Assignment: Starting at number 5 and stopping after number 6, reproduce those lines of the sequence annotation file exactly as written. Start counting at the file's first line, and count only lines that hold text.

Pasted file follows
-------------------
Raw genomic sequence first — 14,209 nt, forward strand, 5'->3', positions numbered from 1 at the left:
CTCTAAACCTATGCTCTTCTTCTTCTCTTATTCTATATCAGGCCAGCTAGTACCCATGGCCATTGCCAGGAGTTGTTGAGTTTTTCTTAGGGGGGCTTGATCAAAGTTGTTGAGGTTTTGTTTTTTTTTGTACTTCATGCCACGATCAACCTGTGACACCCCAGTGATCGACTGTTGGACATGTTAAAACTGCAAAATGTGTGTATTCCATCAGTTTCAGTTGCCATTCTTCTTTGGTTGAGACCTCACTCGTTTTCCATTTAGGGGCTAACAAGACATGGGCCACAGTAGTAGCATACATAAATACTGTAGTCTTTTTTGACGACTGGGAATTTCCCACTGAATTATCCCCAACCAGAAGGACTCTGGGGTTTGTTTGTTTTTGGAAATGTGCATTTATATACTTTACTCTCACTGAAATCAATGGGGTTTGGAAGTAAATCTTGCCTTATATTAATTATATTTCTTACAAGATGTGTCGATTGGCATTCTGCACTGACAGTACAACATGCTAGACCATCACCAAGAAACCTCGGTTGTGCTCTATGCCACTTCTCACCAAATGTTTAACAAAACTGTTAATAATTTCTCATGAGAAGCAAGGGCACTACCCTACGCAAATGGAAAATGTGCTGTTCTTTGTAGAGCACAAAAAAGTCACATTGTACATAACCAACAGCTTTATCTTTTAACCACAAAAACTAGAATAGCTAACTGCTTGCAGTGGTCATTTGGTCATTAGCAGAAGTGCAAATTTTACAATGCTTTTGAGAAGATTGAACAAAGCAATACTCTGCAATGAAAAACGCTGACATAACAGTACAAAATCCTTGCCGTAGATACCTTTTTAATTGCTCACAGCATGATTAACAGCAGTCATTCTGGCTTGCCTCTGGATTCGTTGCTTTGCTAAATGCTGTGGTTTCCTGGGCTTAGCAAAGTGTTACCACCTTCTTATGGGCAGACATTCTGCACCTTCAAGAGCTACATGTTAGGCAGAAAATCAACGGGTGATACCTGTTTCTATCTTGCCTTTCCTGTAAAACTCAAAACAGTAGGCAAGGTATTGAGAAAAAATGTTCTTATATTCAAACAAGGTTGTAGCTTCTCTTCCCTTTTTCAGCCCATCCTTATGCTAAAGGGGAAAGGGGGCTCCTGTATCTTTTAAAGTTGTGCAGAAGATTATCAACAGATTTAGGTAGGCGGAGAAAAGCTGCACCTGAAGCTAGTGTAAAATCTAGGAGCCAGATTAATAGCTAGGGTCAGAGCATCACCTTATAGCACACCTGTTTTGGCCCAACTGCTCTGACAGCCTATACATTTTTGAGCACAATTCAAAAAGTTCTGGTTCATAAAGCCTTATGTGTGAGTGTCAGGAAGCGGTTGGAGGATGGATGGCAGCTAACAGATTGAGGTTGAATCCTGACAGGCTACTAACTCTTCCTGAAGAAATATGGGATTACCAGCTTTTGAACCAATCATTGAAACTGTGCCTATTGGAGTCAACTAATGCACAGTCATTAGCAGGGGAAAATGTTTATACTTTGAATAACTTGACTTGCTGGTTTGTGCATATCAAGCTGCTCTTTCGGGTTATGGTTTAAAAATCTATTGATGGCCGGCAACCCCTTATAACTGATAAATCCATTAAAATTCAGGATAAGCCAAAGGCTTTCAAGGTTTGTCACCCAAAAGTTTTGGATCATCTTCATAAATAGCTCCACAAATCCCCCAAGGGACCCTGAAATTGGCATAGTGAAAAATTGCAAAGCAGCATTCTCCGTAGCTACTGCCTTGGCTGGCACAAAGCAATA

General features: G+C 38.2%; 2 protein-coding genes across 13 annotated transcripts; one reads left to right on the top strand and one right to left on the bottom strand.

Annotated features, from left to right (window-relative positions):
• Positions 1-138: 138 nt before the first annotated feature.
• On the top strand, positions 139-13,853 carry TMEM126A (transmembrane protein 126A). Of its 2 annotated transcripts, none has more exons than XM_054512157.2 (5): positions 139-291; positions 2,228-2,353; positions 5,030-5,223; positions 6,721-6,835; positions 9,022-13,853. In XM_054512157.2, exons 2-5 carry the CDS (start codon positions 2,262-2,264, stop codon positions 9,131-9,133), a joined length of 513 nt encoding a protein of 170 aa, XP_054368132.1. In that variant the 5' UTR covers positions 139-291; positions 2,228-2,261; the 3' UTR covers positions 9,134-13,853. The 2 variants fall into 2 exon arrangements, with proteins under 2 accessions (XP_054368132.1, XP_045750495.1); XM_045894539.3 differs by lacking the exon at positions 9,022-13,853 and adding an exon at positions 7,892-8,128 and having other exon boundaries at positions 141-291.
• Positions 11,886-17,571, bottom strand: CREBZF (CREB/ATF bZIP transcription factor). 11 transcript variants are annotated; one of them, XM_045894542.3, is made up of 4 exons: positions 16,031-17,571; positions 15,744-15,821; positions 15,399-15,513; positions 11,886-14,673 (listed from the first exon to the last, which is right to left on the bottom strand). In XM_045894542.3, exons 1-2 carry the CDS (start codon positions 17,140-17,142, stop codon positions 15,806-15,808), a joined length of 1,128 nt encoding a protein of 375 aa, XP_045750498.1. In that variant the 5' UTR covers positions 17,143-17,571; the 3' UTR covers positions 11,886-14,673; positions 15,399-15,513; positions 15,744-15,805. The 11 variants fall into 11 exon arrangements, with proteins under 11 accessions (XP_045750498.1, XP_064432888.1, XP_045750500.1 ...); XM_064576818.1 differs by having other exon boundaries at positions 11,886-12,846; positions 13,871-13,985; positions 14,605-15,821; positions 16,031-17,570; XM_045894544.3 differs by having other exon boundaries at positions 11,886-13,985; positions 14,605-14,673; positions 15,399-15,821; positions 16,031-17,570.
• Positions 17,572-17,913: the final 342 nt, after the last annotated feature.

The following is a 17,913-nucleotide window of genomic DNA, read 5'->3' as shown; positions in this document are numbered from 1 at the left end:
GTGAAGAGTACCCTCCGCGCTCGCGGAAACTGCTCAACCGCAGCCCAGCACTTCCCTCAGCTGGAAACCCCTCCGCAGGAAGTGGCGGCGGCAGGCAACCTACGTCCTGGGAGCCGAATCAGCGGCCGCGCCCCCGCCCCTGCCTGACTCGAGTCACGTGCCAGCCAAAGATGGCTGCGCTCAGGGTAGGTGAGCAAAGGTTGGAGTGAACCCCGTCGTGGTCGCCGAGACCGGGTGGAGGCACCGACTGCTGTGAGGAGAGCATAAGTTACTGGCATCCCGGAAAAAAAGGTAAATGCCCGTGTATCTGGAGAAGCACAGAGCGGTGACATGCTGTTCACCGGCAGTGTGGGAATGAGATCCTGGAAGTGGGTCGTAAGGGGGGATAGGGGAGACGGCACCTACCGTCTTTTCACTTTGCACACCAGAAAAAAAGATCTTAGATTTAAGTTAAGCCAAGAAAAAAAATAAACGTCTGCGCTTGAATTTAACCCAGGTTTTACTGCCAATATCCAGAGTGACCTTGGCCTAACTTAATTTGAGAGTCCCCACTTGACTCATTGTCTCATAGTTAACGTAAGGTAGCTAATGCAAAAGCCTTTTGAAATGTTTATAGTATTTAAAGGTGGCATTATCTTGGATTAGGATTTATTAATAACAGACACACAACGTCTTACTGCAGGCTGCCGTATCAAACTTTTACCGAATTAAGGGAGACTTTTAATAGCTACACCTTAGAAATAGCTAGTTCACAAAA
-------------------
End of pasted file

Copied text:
• Positions 1-138: 138 nt before the first annotated feature.
• On the top strand, positions 139-13,853 carry TMEM126A (transmembrane protein 126A). Of its 2 annotated transcripts, none has more exons than XM_054512157.2 (5): positions 139-291; positions 2,228-2,353; positions 5,030-5,223; positions 6,721-6,835; positions 9,022-13,853. In XM_054512157.2, exons 2-5 carry the CDS (start codon positions 2,262-2,264, stop codon positions 9,131-9,133), a joined length of 513 nt encoding a protein of 170 aa, XP_054368132.1. In that variant the 5' UTR covers positions 139-291; positions 2,228-2,261; the 3' UTR covers positions 9,134-13,853. The 2 variants fall into 2 exon arrangements, with proteins under 2 accessions (XP_054368132.1, XP_045750495.1); XM_045894539.3 differs by lacking the exon at positions 9,022-13,853 and adding an exon at positions 7,892-8,128 and having other exon boundaries at positions 141-291.